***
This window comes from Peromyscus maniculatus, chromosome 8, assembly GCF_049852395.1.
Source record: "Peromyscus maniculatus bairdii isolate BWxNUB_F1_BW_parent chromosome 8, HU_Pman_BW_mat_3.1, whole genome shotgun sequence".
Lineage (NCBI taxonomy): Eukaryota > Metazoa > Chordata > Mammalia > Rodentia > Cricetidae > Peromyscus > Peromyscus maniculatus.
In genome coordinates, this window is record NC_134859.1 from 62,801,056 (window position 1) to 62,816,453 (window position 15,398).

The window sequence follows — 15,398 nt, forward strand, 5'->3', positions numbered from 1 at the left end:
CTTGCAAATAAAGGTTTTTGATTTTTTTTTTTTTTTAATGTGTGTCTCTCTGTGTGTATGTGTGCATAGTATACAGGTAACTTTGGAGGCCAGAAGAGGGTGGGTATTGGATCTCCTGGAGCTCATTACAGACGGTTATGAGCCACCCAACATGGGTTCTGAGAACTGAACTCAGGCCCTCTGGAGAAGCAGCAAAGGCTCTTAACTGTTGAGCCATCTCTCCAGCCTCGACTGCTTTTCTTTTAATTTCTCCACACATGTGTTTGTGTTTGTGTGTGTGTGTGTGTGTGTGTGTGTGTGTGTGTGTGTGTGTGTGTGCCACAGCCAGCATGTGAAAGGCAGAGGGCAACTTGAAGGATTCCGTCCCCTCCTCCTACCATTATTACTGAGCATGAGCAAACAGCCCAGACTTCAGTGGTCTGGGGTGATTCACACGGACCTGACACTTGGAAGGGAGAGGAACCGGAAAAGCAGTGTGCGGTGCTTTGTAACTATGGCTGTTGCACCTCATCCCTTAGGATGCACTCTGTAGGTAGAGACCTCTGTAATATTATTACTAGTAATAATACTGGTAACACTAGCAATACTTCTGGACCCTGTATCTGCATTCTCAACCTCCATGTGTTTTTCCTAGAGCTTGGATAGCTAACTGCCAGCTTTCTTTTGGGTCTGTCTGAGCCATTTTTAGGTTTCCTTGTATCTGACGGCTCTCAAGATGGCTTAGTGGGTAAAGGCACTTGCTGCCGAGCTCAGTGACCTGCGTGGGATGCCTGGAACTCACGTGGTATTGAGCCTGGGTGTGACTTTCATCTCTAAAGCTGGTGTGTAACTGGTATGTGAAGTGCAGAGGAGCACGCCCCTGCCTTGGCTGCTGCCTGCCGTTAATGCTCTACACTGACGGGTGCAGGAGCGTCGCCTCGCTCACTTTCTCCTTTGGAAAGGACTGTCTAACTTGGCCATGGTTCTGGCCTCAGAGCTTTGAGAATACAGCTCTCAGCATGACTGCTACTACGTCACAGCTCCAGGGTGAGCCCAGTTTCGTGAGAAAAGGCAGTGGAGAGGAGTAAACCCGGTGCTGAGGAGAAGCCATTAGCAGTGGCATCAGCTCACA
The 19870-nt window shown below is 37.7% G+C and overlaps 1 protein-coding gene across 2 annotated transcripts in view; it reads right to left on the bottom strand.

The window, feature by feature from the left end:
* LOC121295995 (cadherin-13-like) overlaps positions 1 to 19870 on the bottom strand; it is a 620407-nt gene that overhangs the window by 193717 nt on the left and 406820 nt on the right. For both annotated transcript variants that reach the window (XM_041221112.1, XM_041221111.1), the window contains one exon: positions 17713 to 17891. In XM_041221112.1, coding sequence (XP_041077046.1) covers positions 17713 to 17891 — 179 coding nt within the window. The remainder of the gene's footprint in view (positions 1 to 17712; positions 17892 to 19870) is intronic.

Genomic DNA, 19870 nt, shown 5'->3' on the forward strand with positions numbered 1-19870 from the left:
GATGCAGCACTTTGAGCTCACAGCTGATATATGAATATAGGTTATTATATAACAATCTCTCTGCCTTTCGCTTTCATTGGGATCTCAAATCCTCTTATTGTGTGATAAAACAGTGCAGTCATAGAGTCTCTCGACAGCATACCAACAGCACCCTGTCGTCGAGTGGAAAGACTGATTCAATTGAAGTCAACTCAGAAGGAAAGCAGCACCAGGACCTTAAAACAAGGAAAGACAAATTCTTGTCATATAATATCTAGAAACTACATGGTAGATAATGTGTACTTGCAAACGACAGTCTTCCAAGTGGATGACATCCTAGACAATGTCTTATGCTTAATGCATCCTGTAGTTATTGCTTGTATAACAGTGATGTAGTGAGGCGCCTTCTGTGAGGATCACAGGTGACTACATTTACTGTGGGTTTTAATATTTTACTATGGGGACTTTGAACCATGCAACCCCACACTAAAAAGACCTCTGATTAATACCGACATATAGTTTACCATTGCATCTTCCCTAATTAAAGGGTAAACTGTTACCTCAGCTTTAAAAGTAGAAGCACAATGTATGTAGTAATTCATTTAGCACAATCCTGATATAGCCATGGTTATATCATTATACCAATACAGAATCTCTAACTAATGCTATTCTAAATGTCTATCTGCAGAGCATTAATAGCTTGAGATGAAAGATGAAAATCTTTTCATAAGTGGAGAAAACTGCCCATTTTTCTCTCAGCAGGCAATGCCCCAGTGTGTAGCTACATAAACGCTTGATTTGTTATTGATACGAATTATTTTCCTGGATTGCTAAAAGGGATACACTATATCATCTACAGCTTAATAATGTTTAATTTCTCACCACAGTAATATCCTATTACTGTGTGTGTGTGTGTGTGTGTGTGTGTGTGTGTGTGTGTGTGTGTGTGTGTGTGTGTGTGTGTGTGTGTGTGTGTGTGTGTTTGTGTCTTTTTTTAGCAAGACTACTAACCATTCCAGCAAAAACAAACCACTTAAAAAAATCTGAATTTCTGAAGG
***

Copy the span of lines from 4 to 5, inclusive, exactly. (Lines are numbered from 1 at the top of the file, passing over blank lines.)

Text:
In genome coordinates, this window is record NC_134859.1 from 62,801,056 (window position 1) to 62,816,453 (window position 15,398).

The window sequence follows — 15,398 nt, forward strand, 5'->3', positions numbered from 1 at the left end: